A swaption can be defined as a contract which gives the holder a right to do an interest-rate swap in the future, but does not obligate them to do so. This is essentially a swaption (swap+option). Swaptions may be used to manage risk in interest rate markets or to speculate with future interest rate movements.
A swaption offers the holder flexibility in deciding whether or to not enter into an interest rate swap. The underlying rate swap usually involves the exchange fixed and fluctuating interest rate payments during a predetermined time period. By holding a'swaption', the buyer gains the ability to protect itself against rate movements that could be adverse in the future.
Types of Exchanges
There are two major types of exchanges: the call swaption, and the put swaption. A call exchange gives the owner the right of entry into a switch as the fixed rates payer. The terms, such as the nominal amount, maturity and date of exercise, are agreed on at the time that the swaption is purchased.
Swaptions can be used for many different purposes by participants on the market. As an example, swaptions may be used by companies to hedge future interest rate fluctuations. By buying a swaption a company is able to secure a fixed-interest rate on future loans or bonds, minimizing the risk in an environment of rising interest rates.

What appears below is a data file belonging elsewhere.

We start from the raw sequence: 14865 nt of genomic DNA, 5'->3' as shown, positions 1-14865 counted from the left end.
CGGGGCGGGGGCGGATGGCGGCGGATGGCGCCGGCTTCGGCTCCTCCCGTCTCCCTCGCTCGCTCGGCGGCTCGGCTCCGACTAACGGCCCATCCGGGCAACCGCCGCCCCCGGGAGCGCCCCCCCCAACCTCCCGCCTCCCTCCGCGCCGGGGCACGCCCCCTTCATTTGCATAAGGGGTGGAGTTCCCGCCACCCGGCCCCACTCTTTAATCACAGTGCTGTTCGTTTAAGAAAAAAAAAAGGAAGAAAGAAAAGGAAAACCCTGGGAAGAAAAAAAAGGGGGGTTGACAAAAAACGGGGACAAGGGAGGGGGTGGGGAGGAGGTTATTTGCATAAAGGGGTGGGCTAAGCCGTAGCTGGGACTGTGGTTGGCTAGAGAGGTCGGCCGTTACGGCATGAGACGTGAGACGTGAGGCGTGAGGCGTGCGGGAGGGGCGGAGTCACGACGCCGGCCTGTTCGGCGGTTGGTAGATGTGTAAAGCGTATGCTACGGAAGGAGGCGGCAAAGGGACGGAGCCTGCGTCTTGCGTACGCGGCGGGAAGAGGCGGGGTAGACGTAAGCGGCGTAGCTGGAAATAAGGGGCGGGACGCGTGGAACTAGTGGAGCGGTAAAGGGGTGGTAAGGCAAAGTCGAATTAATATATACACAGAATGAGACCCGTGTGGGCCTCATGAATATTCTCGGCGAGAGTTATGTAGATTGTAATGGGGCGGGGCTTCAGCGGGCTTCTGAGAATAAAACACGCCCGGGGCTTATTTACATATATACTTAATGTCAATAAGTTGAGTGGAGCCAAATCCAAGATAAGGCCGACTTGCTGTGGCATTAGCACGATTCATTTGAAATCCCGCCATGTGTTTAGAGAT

Swaptions may also be used to make money on interest rate movements that are anticipated. A trader that believes that rates will go up may opt to buy a put swaption so they can potentially receive the higher fix rate in future. If, on the other hand, a trader is anticipating falling interest rates, then they may purchase a put swaption so that they can benefit from receiving a lower fixed rate in the future.
Risks and considerations
Swaptions have certain risks, just like any other financial instruments. The possibility of an unfavorable change in interest rates, which could result in the swaption going out of money, is a significant risk. Also, swaptions come with counterparty risks because the fulfilment of the contracts depends on counterparty creditworthiness.
A swaption is versatile financial instrument providing the holder, but without the obligation of entering into an interest-rate swap. Market participants can use it to hedge their risk against future rate fluctuations or speculate on interest rates. But it is vital that anyone considering swaptions thoroughly evaluates the risks involved.